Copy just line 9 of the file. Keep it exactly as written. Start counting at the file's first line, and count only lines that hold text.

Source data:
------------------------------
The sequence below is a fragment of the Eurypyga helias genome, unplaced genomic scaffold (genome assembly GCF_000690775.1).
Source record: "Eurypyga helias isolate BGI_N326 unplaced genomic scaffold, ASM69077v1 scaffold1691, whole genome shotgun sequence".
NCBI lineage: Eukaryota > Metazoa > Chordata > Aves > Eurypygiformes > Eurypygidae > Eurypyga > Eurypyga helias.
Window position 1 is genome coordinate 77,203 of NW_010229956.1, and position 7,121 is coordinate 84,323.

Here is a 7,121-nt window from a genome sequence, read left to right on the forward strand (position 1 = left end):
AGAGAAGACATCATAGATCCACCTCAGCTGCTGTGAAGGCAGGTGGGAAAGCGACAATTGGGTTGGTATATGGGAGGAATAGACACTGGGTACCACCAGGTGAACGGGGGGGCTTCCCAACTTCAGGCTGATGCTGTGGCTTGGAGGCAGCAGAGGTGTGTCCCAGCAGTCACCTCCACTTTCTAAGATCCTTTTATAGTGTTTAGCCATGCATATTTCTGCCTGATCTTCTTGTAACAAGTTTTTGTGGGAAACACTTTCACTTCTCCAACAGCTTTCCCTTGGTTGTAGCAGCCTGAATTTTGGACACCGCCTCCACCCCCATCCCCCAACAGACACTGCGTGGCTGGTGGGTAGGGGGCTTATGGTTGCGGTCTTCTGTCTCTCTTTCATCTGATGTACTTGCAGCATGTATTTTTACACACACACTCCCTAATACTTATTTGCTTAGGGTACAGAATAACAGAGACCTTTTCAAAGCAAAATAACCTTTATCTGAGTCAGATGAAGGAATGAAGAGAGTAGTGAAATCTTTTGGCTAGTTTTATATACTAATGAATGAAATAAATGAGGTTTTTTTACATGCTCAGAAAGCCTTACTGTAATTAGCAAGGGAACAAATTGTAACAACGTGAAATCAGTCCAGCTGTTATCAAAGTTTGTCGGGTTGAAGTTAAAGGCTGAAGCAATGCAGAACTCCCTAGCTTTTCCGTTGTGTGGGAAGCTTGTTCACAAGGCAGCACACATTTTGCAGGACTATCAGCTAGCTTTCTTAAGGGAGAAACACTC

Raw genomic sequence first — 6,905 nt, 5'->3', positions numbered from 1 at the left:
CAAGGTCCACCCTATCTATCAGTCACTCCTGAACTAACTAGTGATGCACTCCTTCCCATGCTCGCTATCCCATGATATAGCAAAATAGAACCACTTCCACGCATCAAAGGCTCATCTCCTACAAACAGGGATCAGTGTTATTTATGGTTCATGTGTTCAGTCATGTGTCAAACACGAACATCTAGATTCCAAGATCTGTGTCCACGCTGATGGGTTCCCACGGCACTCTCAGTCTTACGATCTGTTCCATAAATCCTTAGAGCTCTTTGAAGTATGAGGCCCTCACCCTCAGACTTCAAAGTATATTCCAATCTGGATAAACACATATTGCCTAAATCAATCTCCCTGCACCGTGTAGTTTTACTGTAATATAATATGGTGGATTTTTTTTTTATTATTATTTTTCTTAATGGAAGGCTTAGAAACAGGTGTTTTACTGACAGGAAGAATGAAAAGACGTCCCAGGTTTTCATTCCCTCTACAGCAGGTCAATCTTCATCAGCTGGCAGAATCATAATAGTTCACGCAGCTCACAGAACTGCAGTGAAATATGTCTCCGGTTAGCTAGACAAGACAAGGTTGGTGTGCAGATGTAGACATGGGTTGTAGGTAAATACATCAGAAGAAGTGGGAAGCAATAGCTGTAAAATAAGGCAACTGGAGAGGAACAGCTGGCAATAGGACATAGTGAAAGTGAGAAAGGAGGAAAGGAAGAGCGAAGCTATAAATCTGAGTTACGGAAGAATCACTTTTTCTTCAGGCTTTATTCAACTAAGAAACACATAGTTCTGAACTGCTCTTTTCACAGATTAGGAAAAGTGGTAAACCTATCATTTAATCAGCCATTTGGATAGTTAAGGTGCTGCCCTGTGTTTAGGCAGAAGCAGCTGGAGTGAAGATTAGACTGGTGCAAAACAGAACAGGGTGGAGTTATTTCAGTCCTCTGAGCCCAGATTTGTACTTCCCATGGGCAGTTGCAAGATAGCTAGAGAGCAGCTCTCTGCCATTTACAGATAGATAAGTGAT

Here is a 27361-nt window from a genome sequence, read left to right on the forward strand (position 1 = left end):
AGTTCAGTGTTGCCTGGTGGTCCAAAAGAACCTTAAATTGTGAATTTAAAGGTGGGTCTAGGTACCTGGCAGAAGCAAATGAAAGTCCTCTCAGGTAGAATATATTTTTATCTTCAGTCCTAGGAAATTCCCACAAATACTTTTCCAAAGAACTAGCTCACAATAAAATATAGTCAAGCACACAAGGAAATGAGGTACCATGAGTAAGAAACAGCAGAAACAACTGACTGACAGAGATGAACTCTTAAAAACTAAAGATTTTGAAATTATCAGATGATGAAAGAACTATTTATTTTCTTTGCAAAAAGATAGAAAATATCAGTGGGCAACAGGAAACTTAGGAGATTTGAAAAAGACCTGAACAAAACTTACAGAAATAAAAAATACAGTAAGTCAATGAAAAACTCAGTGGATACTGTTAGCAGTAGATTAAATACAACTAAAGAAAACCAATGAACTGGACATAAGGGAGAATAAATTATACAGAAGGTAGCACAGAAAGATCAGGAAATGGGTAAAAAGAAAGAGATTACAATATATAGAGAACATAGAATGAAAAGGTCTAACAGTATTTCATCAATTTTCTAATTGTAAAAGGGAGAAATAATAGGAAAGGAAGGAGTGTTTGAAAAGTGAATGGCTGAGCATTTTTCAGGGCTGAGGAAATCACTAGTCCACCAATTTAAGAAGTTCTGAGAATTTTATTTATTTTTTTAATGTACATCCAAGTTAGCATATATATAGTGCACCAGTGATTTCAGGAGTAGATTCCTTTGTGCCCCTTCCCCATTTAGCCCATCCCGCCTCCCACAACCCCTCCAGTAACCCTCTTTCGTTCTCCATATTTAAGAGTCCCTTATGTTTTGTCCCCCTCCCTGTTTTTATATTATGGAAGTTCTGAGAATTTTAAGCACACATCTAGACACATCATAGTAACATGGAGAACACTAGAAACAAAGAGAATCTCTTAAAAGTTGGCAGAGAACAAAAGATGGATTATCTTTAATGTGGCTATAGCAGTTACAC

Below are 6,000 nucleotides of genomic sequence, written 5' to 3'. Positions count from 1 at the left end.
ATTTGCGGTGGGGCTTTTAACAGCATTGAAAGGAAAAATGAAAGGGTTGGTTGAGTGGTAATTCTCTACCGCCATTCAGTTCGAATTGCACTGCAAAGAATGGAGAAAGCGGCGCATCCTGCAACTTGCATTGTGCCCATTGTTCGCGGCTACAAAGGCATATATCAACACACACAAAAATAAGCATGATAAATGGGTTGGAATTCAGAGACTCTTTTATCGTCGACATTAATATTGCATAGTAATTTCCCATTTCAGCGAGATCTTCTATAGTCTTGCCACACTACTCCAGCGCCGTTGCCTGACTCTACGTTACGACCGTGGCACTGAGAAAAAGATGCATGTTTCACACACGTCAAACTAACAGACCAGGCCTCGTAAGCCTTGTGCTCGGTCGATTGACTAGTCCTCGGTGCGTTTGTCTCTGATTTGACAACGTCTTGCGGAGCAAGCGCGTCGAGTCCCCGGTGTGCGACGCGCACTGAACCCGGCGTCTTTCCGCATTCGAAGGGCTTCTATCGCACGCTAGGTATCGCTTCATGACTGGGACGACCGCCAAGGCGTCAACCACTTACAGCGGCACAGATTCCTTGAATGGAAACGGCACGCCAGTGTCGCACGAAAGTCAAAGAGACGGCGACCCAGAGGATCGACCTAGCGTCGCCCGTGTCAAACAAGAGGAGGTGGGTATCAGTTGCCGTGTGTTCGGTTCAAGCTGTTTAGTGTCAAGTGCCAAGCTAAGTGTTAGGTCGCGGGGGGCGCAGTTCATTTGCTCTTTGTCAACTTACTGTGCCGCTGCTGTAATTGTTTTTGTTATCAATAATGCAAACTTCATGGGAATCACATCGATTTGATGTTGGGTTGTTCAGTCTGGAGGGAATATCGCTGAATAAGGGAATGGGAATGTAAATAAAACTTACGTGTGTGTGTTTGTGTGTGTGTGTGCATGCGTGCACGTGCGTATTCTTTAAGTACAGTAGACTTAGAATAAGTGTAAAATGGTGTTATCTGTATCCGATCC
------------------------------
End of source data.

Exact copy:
Here is a 27361-nt window from a genome sequence, read left to right on the forward strand (position 1 = left end):